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Created on 05.05.2023

Scammers’ tactics. What you need to know

Ever had a phone call out of the blue from technical support? Ever had an e-mail with an order notification, although you haven’t ordered anything? Ever been sceptical because an advert on the internet is simply too good to be true? Scammers are very creative when it comes to ripping you off or getting confidential data out of you. Find out more about their tactics and how you can protect yourself.

When we hear about people who’ve been scammed, we often think it could never have happened to us: the deception just seems too obvious. But scammers target and exploit human weaknesses like greed, naivety and a need for love. If we find ourselves in a personal crisis, are looking for affection or urgently need money, we can all be easy targets. By telephone, post or online, we let ourselves be deceived, convinced or unsettled enough to give up confidential data, be blackmailed or pay money. It’s so important to know about the different types of fraud and how they work, and to talk about them with others so that the perpetrators are unsuccessful.

Internet: a scammer’s playground

The internet provides criminals with endless opportunities so cases of fraud are continually increasing. Whether you want to grab a bargain or are looking for true love, scammers are lurking everywhere, trying to ensnare you with fake accounts and false websites, or offering you products that simply don’t exist in adverts with stolen images and content. So think carefully: if an offer seems too good, a discount too great or a partner too perfect – when something seems too good to be true, it usually is. Three scam tactics to raise your awareness of the dangers of the internet.

  • These days, almost everything is traded using online marketplaces, such as Ricardo, Anibis and Tutti, or social media platforms like Facebook. In most cases, all goes well, but here too, criminals are trying to get rich. As sellers, they use fake adverts to offer cheap items that customers never receive, despite making a payment. Or a cheaper imitation is supplied instead of the branded product. Conversely, in the purchaser role, scammers like to issue uncovered checks for amounts higher than the sale price, with the seller expected to transfer the difference.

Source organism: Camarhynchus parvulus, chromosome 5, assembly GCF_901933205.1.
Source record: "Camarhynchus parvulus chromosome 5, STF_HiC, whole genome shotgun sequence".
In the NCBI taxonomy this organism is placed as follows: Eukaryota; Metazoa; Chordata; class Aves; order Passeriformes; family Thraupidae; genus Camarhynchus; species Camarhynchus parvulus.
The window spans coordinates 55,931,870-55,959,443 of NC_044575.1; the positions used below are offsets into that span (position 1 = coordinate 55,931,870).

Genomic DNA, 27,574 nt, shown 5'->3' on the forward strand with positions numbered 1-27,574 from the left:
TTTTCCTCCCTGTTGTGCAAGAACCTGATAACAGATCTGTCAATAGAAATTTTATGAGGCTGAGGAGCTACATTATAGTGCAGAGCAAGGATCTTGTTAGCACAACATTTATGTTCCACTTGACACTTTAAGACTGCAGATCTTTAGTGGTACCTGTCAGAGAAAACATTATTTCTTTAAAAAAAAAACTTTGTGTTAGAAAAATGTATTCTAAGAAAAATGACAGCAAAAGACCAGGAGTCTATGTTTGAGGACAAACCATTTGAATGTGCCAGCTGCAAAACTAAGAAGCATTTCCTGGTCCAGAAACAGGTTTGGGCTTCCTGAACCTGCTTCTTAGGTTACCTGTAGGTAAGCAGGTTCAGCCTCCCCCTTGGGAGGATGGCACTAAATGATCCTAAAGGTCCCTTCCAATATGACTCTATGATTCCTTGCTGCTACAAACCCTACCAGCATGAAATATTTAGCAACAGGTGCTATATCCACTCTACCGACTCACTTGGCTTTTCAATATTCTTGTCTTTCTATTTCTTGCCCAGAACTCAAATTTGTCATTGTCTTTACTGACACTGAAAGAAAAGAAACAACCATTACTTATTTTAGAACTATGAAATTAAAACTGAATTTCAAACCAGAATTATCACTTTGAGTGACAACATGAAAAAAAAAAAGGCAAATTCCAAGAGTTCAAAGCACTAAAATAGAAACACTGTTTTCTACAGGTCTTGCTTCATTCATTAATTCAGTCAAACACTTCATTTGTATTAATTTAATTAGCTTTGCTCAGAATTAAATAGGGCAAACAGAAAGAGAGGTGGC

How to protect yourself

    • Be sceptical if luxury products and sought-after items are offered very cheaply or you immediately win a bid for a rare product
    • Don’t pay any money as a seller and only send the purchased item once payment has been received into your account
    • Be wary if a customer doesn’t want to collect the goods themselves or accept the fee for an expensive delivery service
  • Resourceful scammers lure potential victims with professional, genuine-looking websites and promises of big discounts. The bait they use includes sustainable investments, cryptocurrencies or precious metals. With great knowledge and clever use of language, they present fake graphics with unrealistic profits. Those who are interested must set up a special account, into which profits are usually paid initially, to encourage investors to invest even more. But all too soon, the credit runs out and the investment is lost.

    How to protect yourself

    • Verify the provider on The link will open in a new window and also check their warning page. You should check out foreign providers especially thoroughly.
    • Be mindful that offers promising high returns are never genuine. Also, high returns always entail high risk of loss.
    • Never invest all your money in one product. You should always spread your money widely.
  • Singles clubs, dating sites and social media platforms are the hunting ground of love scammers. They woo their victims with compliments and build up a relationship. When love seems to blossom, they pull out all the stops, from meeting up very quickly to marriage proposals. Once trust has been established, requests for money for supposed emergencies will soon follow. But when the money eventually runs out, so does the love.

    How to protect yourself

    • Be sceptical if true love is mentioned even before a first meeting
    • Use a Google image search to check whether photos of your admirer can be found online in any other context
    • Don’t transfer any money to anyone you don’t know personally

E-mail: the victim-hunt in your inbox

Scammers like to use e-mail because this enables them to reach many potential victims all in one go. Especially popular are e-mails for phishing, for spreading malware, for making threats, for donation appeals and for what’s known as advance-fee fraud. With this type of fraud, a payment – an advance fee – must be made in advance for a later inheritance or a promised profit. Various methods are used here but the result is always the same: you’ll never see your money again. Three types of fraud to give you an idea of how things can start off with an e-mail.

  • Who hasn’t had one? An order confirmation by e-mail from a company or supplier for goods you never ordered. In this case, at least it’s obvious. It’s different though when you’ve actually ordered something from a company and then received a confirmation e-mail from precisely that company, in which you’re asked to click on a link or open an attachment. As soon as the recipient does this, malware is automatically installed on the computer which can copy, destroy, block or alter data.